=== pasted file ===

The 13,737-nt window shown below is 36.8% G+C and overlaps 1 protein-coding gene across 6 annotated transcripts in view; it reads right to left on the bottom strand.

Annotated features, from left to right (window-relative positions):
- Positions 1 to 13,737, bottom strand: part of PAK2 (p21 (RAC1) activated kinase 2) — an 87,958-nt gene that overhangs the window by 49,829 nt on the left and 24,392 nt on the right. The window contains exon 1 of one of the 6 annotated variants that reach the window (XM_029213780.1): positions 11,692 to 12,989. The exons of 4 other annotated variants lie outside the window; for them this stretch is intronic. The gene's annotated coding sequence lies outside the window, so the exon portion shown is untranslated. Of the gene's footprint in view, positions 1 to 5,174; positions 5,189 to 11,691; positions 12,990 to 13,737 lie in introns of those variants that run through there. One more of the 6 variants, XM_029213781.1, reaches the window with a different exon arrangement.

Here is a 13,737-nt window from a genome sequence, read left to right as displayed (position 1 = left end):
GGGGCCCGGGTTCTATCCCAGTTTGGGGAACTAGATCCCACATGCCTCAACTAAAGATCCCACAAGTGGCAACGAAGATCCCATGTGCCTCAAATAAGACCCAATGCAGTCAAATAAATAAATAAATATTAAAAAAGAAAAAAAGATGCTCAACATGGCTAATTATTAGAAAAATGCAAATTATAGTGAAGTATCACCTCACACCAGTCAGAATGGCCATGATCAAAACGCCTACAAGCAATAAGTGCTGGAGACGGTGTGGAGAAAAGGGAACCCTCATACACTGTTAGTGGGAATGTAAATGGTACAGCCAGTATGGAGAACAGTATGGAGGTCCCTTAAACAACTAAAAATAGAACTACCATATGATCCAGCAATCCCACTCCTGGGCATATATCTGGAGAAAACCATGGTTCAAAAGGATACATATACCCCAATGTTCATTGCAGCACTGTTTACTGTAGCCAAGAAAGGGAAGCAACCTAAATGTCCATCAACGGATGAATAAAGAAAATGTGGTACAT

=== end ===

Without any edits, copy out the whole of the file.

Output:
The 13,737-nt window shown below is 36.8% G+C and overlaps 1 protein-coding gene across 6 annotated transcripts in view; it reads right to left on the bottom strand.

Annotated features, from left to right (window-relative positions):
- Positions 1 to 13,737, bottom strand: part of PAK2 (p21 (RAC1) activated kinase 2) — an 87,958-nt gene that overhangs the window by 49,829 nt on the left and 24,392 nt on the right. The window contains exon 1 of one of the 6 annotated variants that reach the window (XM_029213780.1): positions 11,692 to 12,989. The exons of 4 other annotated variants lie outside the window; for them this stretch is intronic. The gene's annotated coding sequence lies outside the window, so the exon portion shown is untranslated. Of the gene's footprint in view, positions 1 to 5,174; positions 5,189 to 11,691; positions 12,990 to 13,737 lie in introns of those variants that run through there. One more of the 6 variants, XM_029213781.1, reaches the window with a different exon arrangement.

Here is a 13,737-nt window from a genome sequence, read left to right as displayed (position 1 = left end):
GGGGCCCGGGTTCTATCCCAGTTTGGGGAACTAGATCCCACATGCCTCAACTAAAGATCCCACAAGTGGCAACGAAGATCCCATGTGCCTCAAATAAGACCCAATGCAGTCAAATAAATAAATAAATATTAAAAAAGAAAAAAAGATGCTCAACATGGCTAATTATTAGAAAAATGCAAATTATAGTGAAGTATCACCTCACACCAGTCAGAATGGCCATGATCAAAACGCCTACAAGCAATAAGTGCTGGAGACGGTGTGGAGAAAAGGGAACCCTCATACACTGTTAGTGGGAATGTAAATGGTACAGCCAGTATGGAGAACAGTATGGAGGTCCCTTAAACAACTAAAAATAGAACTACCATATGATCCAGCAATCCCACTCCTGGGCATATATCTGGAGAAAACCATGGTTCAAAAGGATACATATACCCCAATGTTCATTGCAGCACTGTTTACTGTAGCCAAGAAAGGGAAGCAACCTAAATGTCCATCAACGGATGAATAAAGAAAATGTGGTACAT